Martin Kaymer’s second act at U.S. Open as good as first: Another 65

Martin Kaymer
Martin Kaymer shot another five-under 65 to extend his lead to 10 under heading into the weekend at the U.S. Open in Pinehurst, N.C.
(Jeff Siner / McClatchy-Tribune)

Martin Kaymer’s opening 65 at the U.S. Open on Thursday proved so extraordinary and error-free, it surprised even him.

Kaymer admitted he had no visions of ever going that low in this tournament on this course. And he was so realistic after his opening charge at Pinehurst No. 2 that he offered a disclaimer.

“No one should really expect me to shoot another five under par the next three rounds,” Kaymer warned Thursday evening. “I don’t.”

But then Friday morning, he got hot again. And stayed that way. Hole by hole, on a course so many other competitors were navigating as if it were a tightrope over the Grand Canyon, Kaymer skipped along. Carefree, confident, whistling while he worked. Thirteen pars, five birdies.


Lo and behold, another five-under 65 sent Kaymer to bed Friday night with an Open-record 36-hole total of 130 and a commanding six-shot advantage. That matches the largest lead ever enjoyed at this stage of the tournament.

Just as important, Kaymer finds himself in a mental zone — confident with his decisions, in a groove with his swing and not worrying about anything at all.

“It’s quite nice to play golf that way,” the 29-year-old German said with a modest shrug.

As has been well-documented, before the U.S. Open began, Kaymer was asked what 72-hole score he would be happy with. He threw out a gut-reaction answer: eight over par.


“I wouldn’t take it anymore obviously,” Kaymer cracked Friday.

Now he’s attacking history. Rory McIlroy’s 72-hole record of 16 under, set in 2011 at Congressional, appears within reach.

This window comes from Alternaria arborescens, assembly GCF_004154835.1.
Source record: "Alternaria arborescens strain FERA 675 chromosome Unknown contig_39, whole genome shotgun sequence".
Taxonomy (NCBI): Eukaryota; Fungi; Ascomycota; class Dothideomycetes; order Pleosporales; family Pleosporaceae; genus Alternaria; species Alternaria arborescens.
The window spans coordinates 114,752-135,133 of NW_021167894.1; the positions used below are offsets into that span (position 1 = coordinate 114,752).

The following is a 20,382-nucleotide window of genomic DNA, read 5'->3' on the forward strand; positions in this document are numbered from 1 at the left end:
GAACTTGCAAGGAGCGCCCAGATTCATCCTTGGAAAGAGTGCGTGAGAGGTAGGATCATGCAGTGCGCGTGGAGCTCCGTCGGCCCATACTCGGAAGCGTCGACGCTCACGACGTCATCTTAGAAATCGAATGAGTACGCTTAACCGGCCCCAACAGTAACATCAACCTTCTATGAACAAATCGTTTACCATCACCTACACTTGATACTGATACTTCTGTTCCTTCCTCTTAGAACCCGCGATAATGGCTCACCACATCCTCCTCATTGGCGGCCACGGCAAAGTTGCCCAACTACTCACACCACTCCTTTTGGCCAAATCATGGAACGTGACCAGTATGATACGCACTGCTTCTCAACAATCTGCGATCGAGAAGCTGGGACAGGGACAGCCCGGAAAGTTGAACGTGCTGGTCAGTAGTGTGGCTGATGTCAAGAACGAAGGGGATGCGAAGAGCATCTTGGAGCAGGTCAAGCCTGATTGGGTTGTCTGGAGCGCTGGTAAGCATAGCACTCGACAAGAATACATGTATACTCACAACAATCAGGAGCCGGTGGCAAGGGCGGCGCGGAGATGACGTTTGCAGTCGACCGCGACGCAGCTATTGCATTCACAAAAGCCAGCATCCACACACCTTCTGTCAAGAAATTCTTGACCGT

And don’t rule out the possibility of Kaymer threatening Tiger Woods’ 15-shot winning margin in 2000 at Pebble Beach, a record thought to be untouchable.

Late in his round, with an all-too-easy two-putt birdie on the par-five fifth hole, Kaymer became only the sixth player to reach at least 10 under at any stage of the U.S. Open.

And after two rounds in which only 13 of 156 players finished below par, Kaymer’s onslaught left many of his peers in awe.

Kevin Na, for example, is tied for third with Brandt Snedeker at three under. Na feels like he has been dialed in. Then he surveyed Kaymer’s assault on Pinehurst No. 2.

“I heard he played the No. 3 course,” Na joked. “It’s unbelievable what he’s done. Was four or five under out there [through two rounds]? Yes. Was 10 under out there? No, I don’t think so.

“I guess it was out there for him.”


Sixty-seven players made Friday’s cut, including Brendon Todd, alone in second at four under and paired with Kaymer in Saturday’s final twosome. Among other notables in red figures, Dustin Johnson, Keegan Bradley and Henrik Stenson are at two under. McIlroy, Matt Kuchar and Jordan Spieth are in a group at one under.

But all agree this has become Kaymer’s championship to chase.

On a course that has produced 1,430 bogeys or worse through two rounds, Kaymer has just one bogey. He has yet to three-putt. He ranks second in the tournament in fairways hit (25 of 28) and fifth in greens in regulation (26 of 36).

And the weekend stage shouldn’t prove too big. Kaymer is already a major winner, having captured the 2010 PGA Championship. He held the world’s No. 1 ranking for close to two months the following year. Last month, he scored an impressive victory at the Players Championship.

Now, with such a large cushion, Kaymer said he’ll march forward without adding extra pressure to his weekend. He will guard against comparing his Saturday and Sunday efforts with his brilliant rounds on Thursday and Friday. He’ll accept the inevitable string of bogeys he expects to come at some point.

“You just want to keep going, you want to keep playing,” Kaymer said. “You want to challenge yourself. If you can stay aggressive and hit the right shots, that’s quite nice that it’s a battle against yourself.”